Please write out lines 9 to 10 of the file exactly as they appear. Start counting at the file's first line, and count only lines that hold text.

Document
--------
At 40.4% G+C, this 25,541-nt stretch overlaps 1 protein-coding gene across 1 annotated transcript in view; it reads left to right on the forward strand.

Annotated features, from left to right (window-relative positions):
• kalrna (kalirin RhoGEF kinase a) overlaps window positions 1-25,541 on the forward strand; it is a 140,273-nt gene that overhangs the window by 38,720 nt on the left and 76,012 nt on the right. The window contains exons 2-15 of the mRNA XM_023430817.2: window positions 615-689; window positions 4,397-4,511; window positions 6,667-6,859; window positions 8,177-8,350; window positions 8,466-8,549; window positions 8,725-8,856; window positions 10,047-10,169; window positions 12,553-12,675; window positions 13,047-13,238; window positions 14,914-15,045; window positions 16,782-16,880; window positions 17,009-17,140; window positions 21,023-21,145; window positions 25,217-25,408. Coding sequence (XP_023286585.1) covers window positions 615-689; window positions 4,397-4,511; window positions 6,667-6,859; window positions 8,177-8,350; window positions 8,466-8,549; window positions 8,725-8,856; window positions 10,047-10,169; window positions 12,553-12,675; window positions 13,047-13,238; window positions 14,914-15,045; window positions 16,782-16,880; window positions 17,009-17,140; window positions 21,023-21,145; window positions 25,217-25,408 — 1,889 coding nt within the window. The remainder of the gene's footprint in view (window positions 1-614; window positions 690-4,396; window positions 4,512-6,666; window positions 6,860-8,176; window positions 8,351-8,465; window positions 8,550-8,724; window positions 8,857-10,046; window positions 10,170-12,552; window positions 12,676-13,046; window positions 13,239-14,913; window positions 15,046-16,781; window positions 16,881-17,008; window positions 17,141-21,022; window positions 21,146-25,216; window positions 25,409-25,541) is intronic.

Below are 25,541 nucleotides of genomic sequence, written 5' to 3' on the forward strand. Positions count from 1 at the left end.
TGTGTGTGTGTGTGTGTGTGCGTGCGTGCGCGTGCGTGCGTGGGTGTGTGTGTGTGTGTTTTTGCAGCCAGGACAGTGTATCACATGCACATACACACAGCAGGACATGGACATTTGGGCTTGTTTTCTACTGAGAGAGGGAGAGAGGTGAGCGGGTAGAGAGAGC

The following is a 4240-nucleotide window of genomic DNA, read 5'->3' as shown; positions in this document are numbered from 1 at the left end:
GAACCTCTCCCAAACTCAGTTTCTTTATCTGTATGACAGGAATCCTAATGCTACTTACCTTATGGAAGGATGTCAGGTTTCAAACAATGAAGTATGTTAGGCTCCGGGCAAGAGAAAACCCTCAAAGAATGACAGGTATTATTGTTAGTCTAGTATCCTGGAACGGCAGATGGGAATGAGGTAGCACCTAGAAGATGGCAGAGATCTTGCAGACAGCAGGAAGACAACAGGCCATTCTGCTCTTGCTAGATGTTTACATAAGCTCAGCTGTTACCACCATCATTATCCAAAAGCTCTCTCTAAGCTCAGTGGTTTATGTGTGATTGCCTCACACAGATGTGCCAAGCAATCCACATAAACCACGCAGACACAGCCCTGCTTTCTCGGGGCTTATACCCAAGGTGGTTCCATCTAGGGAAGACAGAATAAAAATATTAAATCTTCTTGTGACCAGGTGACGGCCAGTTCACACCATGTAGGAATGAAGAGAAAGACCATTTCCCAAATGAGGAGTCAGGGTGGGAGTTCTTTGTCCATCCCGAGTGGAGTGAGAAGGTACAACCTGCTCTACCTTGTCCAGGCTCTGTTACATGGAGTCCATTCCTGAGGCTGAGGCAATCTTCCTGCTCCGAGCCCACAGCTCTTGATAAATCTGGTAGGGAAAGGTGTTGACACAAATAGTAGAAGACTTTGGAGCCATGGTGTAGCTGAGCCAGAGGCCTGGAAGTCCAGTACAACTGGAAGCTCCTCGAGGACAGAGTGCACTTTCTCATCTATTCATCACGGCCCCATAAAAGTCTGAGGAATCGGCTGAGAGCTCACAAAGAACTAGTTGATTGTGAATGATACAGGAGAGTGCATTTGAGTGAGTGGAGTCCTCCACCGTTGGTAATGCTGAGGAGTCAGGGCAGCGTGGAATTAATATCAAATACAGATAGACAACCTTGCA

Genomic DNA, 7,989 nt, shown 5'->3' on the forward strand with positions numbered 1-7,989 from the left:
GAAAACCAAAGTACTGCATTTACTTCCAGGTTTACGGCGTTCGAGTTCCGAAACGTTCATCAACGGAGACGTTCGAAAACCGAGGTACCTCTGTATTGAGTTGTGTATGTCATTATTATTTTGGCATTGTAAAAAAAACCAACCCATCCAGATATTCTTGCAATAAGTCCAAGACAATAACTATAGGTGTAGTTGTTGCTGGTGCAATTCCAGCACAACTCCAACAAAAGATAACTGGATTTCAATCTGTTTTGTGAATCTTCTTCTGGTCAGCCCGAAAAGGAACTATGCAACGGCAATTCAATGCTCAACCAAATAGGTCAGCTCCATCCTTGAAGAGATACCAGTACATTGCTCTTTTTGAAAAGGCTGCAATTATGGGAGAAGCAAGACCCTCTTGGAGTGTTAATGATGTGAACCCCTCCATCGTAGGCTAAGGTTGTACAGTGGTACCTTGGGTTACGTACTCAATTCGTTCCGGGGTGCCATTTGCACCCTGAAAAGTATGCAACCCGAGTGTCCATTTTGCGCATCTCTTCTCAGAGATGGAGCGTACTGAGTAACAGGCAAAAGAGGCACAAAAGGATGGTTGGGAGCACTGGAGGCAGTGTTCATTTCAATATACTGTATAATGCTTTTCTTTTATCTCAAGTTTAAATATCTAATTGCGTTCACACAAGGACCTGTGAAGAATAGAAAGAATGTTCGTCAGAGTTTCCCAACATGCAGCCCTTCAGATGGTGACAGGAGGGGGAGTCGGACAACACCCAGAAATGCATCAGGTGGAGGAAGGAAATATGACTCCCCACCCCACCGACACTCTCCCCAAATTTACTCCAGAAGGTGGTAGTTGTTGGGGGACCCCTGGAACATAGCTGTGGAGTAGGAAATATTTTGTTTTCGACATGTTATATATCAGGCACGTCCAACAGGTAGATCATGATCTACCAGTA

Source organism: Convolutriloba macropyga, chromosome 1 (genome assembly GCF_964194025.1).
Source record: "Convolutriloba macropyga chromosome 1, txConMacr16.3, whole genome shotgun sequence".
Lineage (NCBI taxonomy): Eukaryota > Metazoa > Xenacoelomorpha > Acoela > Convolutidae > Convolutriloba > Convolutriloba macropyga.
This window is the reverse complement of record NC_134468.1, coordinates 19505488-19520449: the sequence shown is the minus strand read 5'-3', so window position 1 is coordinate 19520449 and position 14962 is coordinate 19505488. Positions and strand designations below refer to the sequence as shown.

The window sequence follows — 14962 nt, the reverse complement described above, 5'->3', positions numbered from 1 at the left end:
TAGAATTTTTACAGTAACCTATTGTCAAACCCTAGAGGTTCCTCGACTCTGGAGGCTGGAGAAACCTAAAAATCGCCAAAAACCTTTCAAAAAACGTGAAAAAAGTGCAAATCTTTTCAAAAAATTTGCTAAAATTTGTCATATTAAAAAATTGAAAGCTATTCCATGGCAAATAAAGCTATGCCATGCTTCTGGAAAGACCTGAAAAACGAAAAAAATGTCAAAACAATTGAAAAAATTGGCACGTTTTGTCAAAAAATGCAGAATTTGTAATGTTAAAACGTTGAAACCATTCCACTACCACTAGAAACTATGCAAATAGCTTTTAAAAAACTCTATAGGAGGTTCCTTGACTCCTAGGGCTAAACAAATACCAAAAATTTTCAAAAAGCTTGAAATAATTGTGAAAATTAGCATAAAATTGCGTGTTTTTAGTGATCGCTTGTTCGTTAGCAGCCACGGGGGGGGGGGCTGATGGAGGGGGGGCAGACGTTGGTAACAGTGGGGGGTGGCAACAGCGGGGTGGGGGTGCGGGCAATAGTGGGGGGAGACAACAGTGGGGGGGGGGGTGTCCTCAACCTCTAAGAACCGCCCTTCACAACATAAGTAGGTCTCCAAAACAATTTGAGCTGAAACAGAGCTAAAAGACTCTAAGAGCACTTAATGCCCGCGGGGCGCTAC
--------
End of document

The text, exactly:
GAAAACCAAAGTACTGCATTTACTTCCAGGTTTACGGCGTTCGAGTTCCGAAACGTTCATCAACGGAGACGTTCGAAAACCGAGGTACCTCTGTATTGAGTTGTGTATGTCATTATTATTTTGGCATTGTAAAAAAAACCAACCCATCCAGATATTCTTGCAATAAGTCCAAGACAATAACTATAGGTGTAGTTGTTGCTGGTGCAATTCCAGCACAACTCCAACAAAAGATAACTGGATTTCAATCTGTTTTGTGAATCTTCTTCTGGTCAGCCCGAAAAGGAACTATGCAACGGCAATTCAATGCTCAACCAAATAGGTCAGCTCCATCCTTGAAGAGATACCAGTACATTGCTCTTTTTGAAAAGGCTGCAATTATGGGAGAAGCAAGACCCTCTTGGAGTGTTAATGATGTGAACCCCTCCATCGTAGGCTAAGGTTGTACAGTGGTACCTTGGGTTACGTACTCAATTCGTTCCGGGGTGCCATTTGCACCCTGAAAAGTATGCAACCCGAGTGTCCATTTTGCGCATCTCTTCTCAGAGATGGAGCGTACTGAGTAACAGGCAAAAGAGGCACAAAAGGATGGTTGGGAGCACTGGAGGCAGTGTTCATTTCAATATACTGTATAATGCTTTTCTTTTATCTCAAGTTTAAATATCTAATTGCGTTCACACAAGGACCTGTGAAGAATAGAAAGAATGTTCGTCAGAGTTTCCCAACATGCAGCCCTTCAGATGGTGACAGGAGGGGGAGTCGGACAACACCCAGAAATGCATCAGGTGGAGGAAGGAAATATGACTCCCCACCCCACCGACACTCTCCCCAAATTTACTCCAGAAGGTGGTAGTTGTTGGGGGACCCCTGGAACATAGCTGTGGAGTAGGAAATATTTTGTTTTCGACATGTTATATATCAGGCACGTCCAACAGGTAGATCATGATCTACCAGTA

Source organism: Convolutriloba macropyga, chromosome 1 (genome assembly GCF_964194025.1).